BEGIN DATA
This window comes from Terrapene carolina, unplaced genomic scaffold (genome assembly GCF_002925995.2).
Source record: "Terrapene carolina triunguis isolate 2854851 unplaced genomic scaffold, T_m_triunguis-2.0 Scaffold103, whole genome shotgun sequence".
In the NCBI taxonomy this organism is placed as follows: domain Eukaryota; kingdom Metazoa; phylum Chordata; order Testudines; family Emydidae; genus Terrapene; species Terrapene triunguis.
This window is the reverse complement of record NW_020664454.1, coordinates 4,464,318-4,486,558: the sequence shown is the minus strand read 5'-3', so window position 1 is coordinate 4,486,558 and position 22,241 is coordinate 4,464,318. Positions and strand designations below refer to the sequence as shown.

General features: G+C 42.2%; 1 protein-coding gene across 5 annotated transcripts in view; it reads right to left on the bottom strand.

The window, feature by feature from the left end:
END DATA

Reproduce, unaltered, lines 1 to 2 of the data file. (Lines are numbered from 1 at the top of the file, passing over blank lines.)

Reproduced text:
This window comes from Terrapene carolina, unplaced genomic scaffold (genome assembly GCF_002925995.2).
Source record: "Terrapene carolina triunguis isolate 2854851 unplaced genomic scaffold, T_m_triunguis-2.0 Scaffold103, whole genome shotgun sequence".